If you’re like us, you’ve likely used these two terms – high-frequency words and sight words –  interchangeably.

But to really understand the brain science of word recognition, it’s important to get clear on the difference between these two labels because – accurately speaking (and despite common usage) – the terms high-frequency words and sight words are actually NOT synonyms. So what is the difference? 

Let’s start with high-frequency words . . . 

High-frequency words are words that – through counting and calculation — researchers have found to show up most frequently in written language. 



That’s why they are called HIGH-frequency words. The little word the, for instance, is definitely a HIGH-frequency word. In fact, the word the is the most frequently occurring of all words in written English.  About every 1 out of 20 words in English is the word the

So, high-frequency words are words we definitely want to help children master . . .  or turn into sight words.

Sight words, on the other hand, are ANY words that we can instantly and automatically recognize without having to decode or otherwise figure them out. 

So, for instance, the word the is a high-frequency word that only BECOMES a sight word once the brain has learned to instantly, and without effort, activate the sounds in the word and its meaning as soon as it sees it.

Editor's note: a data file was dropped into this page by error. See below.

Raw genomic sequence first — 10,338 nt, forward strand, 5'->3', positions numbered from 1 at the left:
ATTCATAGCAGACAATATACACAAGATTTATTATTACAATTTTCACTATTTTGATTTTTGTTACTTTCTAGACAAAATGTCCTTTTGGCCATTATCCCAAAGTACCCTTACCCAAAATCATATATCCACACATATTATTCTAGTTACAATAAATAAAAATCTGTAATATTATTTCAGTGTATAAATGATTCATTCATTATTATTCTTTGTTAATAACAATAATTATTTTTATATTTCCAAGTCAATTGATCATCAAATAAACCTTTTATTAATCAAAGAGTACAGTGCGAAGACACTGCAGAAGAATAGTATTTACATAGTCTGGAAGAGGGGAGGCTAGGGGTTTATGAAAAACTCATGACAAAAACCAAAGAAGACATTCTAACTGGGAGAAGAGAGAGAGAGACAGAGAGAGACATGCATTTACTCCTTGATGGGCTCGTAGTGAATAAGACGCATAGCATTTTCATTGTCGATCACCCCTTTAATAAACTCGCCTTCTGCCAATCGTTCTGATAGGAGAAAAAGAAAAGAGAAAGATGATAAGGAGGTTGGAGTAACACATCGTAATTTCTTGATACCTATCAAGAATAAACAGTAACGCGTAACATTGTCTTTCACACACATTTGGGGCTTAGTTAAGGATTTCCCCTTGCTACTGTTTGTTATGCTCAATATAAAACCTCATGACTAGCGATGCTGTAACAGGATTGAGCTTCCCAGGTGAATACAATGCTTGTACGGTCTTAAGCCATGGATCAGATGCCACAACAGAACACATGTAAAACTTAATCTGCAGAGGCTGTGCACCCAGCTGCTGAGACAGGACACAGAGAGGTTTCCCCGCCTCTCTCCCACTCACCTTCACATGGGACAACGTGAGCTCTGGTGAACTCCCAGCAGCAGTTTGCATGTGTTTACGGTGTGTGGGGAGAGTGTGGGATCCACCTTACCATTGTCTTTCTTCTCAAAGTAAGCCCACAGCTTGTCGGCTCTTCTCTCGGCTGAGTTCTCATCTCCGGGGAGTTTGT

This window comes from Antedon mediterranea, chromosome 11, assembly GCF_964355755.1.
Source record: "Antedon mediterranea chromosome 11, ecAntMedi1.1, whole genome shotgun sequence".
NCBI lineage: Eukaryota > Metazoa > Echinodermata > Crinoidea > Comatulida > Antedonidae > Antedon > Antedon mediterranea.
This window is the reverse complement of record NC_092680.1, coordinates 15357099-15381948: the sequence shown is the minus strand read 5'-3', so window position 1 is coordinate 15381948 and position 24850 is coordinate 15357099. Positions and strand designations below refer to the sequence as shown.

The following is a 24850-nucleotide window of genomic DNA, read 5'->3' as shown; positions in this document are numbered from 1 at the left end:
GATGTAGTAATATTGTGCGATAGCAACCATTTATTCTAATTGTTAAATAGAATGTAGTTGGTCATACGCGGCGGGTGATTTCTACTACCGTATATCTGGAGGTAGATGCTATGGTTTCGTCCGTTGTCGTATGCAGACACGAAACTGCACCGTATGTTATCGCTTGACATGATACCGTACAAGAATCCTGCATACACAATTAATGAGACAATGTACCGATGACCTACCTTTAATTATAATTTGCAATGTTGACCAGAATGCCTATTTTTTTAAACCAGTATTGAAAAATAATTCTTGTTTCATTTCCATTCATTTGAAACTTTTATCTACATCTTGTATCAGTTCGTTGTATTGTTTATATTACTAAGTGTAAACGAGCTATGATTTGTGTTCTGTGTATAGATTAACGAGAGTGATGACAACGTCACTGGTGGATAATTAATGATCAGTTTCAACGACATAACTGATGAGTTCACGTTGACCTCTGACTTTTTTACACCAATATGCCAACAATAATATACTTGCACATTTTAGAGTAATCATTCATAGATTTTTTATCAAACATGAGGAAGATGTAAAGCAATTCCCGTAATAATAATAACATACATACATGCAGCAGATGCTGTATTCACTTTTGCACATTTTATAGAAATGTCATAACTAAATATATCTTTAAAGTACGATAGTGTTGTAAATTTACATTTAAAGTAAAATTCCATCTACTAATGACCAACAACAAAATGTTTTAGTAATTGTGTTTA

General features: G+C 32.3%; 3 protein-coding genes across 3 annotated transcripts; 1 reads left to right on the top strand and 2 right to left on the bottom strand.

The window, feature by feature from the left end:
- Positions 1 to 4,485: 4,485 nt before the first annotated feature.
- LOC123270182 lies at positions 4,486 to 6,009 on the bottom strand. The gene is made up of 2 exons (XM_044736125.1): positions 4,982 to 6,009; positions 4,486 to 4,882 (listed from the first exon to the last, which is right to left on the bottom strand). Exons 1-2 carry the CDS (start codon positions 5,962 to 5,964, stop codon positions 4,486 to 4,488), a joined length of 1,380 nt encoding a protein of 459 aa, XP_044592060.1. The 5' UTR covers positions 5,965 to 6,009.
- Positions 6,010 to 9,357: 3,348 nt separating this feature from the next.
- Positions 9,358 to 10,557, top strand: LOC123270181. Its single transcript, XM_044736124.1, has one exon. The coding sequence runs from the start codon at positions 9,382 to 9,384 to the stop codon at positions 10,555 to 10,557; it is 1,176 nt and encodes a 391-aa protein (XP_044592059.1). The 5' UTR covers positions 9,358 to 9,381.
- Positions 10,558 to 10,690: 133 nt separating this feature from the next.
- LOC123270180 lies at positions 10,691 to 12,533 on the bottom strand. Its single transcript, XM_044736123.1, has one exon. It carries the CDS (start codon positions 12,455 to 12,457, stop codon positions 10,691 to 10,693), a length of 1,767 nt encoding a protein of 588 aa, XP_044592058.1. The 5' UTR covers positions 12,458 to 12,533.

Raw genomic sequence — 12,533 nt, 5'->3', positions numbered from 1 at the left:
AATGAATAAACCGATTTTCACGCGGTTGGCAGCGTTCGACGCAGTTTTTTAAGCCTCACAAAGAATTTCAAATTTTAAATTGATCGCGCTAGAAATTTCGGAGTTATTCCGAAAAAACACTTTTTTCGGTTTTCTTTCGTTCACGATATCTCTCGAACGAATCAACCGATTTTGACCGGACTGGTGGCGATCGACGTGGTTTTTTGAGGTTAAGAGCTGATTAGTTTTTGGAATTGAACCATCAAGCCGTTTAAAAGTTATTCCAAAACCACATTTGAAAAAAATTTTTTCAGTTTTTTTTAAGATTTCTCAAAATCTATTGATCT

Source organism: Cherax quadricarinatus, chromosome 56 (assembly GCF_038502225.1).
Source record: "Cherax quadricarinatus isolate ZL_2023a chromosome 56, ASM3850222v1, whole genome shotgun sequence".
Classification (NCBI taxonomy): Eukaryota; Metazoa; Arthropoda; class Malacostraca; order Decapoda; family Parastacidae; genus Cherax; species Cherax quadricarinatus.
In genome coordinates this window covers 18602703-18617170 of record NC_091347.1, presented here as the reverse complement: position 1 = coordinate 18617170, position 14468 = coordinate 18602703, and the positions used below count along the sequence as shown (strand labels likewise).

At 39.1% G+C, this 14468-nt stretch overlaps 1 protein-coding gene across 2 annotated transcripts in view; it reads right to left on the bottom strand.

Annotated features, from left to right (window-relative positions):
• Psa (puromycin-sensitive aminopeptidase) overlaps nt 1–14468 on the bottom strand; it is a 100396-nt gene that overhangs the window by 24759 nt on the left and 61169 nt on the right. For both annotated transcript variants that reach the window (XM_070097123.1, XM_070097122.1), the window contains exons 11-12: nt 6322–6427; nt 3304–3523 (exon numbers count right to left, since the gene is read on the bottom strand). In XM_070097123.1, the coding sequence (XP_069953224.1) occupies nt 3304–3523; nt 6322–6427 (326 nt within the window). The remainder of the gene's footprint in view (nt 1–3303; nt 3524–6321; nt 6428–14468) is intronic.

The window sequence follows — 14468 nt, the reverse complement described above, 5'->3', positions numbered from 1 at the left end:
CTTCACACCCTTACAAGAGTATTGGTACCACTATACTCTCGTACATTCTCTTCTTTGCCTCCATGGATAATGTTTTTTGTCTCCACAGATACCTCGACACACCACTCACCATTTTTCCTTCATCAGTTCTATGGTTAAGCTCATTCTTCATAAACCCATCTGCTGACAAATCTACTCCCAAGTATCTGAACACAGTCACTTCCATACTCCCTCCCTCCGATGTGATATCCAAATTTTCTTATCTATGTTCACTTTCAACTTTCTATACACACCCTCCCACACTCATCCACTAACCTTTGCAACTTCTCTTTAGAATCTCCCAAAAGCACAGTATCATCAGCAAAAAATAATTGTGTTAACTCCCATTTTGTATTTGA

So, words like the, and, said, and can are all high-frequency words, simply because they occur in written text a lot.  But for these words to BECOME sight words requires exposure, effort, and sometimes direct instruction. 

And it is also essential to understand that it’s not just high-frequency words that eventually become sight words.  Actually, ANY word—even very low-frequency words, like Sasha, Minecraft, or unicorn—can also become sight words.

And for proficient readers like us, more than 95% of the words we encounter in print–whether high- or low- or medium-frequency–have BECOME sight words. That is, we recognize almost all of the words we encounter as meaningful letter strings (Kilpatrick, 2015), instantly and automatically. 

And this is great news because it means that our energy and attention can focus on the meaning of what we’re reading rather than on “figuring out” the words. So helping children turn more and more words into sight words means helping them get better and better at comprehending what they read. 

Truly good news! 

Here’s to empowering readers by helping them turn more and more words of all kinds into sight words!

❤️ Jan and Kari

P.S.-Over the next several weeks, we will continue this series on teaching sight words by leveraging the power of orthographic mapping. But, if you just can’t wait, or you want to dig even deeper into the science of a brain-friendly approach to sight word instruction—both the why and the how—we have created a brand new mini-course and classroom materials to really help you plan for powerful high-frequency word instruction. 

Kilpatrick, David A.  Essentials of Assessing, Preventing, and Overcoming Reading 

     Difficulties. Hoboken, NJ: John Wiley & Sons, Inc, 2015